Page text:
Apple Chief Executive Tim Cook said on Wednesday customer data was being “weaponised with military efficiency” by companies to increase profit.
Cook, speaking at the International Conference of Data Protection and Privacy Commissioners, said Apple supported a federal privacy law in the United States and also touted the iPhone maker’s commitment to protect users’ data and privacy.
Issues over how data is used and how consumers can protect their personal information are under the spotlight after big breaches of data privacy involving millions of internet and social media users in Europe and the United States.
Apple, which designs many of its products so that it cannot see users’ data, has largely avoided the data privacy scandals that have enmeshed its rivals Google and Facebook this year.
“The desire to put profits over privacy is nothing new,” Cook told a packed audience of privacy regulators, corporate executives and other participants.
He cited former U.S. Supreme Court Justice Louis Brandeis who in a Harvard Law Review article in 1890 warned that gossip was no longer the resource of the idle and the vicious but had become a trade.
“Today that trade has exploded into a data industrial complex. Our own information, from the everyday to the deeply personal, is being weaponised against us with military efficiency,” he said.
“These scraps of data … each one harmless enough on its own … are carefully assembled, synthesised, traded, and sold.”
He said algorithms, a major tool for competitors, were turning harmless preferences into hardened convictions.
“If green is your favourite colour, you may find yourself reading a lot of articles — or watching a lot of videos — about the insidious threat from people who like orange,” Cook said.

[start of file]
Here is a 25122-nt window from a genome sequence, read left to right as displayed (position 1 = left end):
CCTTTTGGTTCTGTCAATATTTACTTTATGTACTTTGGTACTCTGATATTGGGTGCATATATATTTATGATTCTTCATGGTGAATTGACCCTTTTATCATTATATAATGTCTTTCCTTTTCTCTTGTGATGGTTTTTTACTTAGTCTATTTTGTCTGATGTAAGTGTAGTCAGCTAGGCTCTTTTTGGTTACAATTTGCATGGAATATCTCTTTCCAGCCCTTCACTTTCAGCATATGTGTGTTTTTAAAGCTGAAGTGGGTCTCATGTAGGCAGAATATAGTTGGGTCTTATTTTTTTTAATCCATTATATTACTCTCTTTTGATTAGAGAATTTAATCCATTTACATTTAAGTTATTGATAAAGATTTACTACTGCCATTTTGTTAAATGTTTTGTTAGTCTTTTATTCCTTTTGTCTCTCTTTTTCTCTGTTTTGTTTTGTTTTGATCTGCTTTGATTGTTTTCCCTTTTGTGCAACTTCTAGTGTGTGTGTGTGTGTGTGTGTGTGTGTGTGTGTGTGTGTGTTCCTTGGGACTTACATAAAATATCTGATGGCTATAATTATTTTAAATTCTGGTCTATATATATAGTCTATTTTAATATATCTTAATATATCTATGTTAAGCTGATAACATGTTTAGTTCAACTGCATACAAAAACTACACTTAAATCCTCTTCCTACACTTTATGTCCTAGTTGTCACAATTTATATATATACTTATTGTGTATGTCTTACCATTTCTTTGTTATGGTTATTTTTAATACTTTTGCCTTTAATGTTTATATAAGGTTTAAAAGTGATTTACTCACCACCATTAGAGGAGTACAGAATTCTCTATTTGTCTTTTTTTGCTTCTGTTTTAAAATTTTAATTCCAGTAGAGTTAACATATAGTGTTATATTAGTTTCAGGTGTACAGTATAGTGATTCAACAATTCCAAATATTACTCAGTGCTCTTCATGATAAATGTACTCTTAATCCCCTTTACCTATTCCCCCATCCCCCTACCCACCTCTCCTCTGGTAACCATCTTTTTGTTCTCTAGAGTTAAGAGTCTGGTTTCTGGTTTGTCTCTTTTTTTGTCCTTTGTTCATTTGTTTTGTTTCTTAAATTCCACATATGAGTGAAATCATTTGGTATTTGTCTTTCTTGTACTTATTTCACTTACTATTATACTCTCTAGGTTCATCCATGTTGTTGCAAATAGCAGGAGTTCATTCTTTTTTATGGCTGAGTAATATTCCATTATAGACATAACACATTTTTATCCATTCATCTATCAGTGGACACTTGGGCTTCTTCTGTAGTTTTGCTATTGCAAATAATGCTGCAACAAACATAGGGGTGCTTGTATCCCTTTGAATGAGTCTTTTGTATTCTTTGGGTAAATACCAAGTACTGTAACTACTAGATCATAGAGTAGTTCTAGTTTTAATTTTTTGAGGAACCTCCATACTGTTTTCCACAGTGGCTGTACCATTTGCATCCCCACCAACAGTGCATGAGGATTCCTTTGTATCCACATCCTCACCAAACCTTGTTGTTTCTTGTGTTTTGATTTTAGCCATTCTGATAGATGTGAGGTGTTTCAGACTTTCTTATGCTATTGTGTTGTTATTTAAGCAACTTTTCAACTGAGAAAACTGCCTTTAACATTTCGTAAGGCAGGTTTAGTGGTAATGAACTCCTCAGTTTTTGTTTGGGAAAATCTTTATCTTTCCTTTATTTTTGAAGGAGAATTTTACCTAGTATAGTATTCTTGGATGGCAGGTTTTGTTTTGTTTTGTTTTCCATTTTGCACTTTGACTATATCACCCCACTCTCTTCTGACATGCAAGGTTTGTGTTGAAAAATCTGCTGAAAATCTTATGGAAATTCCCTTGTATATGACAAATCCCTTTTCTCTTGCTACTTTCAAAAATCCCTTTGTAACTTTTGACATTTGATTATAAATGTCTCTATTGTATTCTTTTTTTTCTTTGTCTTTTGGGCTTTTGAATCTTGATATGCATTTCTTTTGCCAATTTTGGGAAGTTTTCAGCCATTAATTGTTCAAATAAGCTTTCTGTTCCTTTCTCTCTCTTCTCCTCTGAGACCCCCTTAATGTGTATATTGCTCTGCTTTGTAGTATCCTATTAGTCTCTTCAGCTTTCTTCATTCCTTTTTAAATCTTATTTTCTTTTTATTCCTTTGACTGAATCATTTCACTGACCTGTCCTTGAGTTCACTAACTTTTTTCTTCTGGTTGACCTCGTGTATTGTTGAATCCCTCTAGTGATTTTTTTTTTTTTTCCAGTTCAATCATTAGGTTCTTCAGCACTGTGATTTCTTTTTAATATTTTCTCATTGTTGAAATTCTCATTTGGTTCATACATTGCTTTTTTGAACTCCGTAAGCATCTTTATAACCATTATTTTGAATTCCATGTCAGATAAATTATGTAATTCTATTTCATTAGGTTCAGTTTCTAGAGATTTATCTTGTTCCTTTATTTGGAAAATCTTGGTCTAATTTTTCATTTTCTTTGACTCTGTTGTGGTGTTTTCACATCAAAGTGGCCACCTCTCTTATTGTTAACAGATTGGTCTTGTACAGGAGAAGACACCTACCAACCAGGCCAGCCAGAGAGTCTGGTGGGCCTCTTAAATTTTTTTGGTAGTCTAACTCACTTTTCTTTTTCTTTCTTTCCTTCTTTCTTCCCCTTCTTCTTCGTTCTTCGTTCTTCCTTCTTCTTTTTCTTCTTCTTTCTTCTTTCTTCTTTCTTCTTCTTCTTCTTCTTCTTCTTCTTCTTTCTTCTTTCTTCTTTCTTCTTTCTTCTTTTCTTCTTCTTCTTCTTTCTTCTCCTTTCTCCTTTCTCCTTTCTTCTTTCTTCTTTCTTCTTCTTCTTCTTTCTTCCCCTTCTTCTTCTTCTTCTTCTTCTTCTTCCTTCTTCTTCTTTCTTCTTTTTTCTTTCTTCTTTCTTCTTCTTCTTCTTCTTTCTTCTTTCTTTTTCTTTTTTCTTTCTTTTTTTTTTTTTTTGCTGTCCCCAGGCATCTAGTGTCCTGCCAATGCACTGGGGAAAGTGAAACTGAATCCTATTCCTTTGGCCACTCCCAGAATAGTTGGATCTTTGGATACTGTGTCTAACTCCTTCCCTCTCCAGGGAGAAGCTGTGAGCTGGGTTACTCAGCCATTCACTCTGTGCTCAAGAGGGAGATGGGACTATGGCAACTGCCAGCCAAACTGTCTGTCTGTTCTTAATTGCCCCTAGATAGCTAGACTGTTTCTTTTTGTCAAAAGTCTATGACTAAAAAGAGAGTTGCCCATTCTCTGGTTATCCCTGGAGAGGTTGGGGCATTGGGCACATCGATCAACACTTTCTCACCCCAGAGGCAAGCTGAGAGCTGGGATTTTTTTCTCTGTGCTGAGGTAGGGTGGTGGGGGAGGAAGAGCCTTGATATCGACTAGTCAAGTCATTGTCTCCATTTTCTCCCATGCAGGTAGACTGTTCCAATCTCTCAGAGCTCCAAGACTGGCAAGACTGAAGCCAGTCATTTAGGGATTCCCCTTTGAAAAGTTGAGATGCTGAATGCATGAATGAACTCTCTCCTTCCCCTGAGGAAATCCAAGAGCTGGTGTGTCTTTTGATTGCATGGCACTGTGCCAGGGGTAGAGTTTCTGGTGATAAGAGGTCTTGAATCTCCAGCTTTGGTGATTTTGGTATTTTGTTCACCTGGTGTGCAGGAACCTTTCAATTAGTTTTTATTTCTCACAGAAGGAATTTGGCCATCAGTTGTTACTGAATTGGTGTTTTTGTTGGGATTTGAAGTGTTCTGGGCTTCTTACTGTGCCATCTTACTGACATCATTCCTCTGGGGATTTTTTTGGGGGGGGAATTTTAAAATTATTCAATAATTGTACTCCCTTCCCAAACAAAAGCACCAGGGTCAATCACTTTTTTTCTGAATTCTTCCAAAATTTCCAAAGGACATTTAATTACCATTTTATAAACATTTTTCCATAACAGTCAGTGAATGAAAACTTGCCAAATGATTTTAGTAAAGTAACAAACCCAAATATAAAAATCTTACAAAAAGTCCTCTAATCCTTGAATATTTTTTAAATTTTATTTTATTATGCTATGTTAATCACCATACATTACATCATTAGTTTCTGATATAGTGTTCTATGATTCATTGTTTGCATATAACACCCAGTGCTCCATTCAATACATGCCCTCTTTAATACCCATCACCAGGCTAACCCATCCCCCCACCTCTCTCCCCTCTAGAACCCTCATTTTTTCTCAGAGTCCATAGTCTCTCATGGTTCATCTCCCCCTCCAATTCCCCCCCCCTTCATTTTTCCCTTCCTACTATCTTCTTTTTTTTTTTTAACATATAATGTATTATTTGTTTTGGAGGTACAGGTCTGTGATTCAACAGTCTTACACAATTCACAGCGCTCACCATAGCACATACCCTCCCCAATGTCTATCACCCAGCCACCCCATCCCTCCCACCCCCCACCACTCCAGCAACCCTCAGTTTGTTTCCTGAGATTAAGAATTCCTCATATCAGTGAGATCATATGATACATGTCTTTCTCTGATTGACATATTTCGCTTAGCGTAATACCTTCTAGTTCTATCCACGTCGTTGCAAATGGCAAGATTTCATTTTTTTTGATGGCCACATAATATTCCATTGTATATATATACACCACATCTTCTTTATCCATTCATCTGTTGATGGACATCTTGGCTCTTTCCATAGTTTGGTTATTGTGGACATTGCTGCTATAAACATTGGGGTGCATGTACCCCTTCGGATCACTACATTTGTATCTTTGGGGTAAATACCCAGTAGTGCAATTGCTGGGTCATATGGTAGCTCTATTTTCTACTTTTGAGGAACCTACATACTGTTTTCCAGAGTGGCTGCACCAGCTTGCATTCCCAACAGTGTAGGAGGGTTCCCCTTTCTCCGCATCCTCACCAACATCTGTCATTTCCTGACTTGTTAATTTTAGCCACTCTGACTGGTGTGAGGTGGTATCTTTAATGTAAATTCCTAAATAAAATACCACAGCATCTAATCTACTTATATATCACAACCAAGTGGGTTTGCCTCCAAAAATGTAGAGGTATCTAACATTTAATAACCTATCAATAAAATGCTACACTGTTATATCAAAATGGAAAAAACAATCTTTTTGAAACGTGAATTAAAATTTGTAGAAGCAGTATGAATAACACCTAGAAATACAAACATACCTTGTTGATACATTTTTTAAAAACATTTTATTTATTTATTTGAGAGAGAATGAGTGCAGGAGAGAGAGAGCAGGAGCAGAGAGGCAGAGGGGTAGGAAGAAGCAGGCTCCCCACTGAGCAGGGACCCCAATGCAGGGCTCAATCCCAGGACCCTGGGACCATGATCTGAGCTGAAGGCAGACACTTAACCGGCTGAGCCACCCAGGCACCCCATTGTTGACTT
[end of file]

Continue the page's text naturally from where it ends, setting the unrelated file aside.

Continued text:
“We shouldn’t sugarcoat the consequences. This is surveillance. And these stockpiles of personal data serve only to enrich the companies that collect them,” he said.
Cook also warned about governments abusing users’ data and their trust, a concern for many with elections coming up in several countries worldwide.
“Platforms and algorithms that promised to improve our lives can actually magnify our worst human tendencies,” Cook said.
“Rogue actors and even governments have taken advantage of user trust to deepen divisions, incite violence, and even undermine our shared sense of what is true and what is false.”
Cook said Apple fully backed a federal privacy law in the United States, something Europe has already introduced via its General Data Protection Regulation.
“Users should always know what data is being collected and what it is being collected for,” he said. “This is the only way to empower users to decide what collection is legitimate and what isn’t. Anything less is a sham.”
Facebook CEO Mark Zuckerberg and Google CEO Sundar Pichai will share their views via video messages later in the day.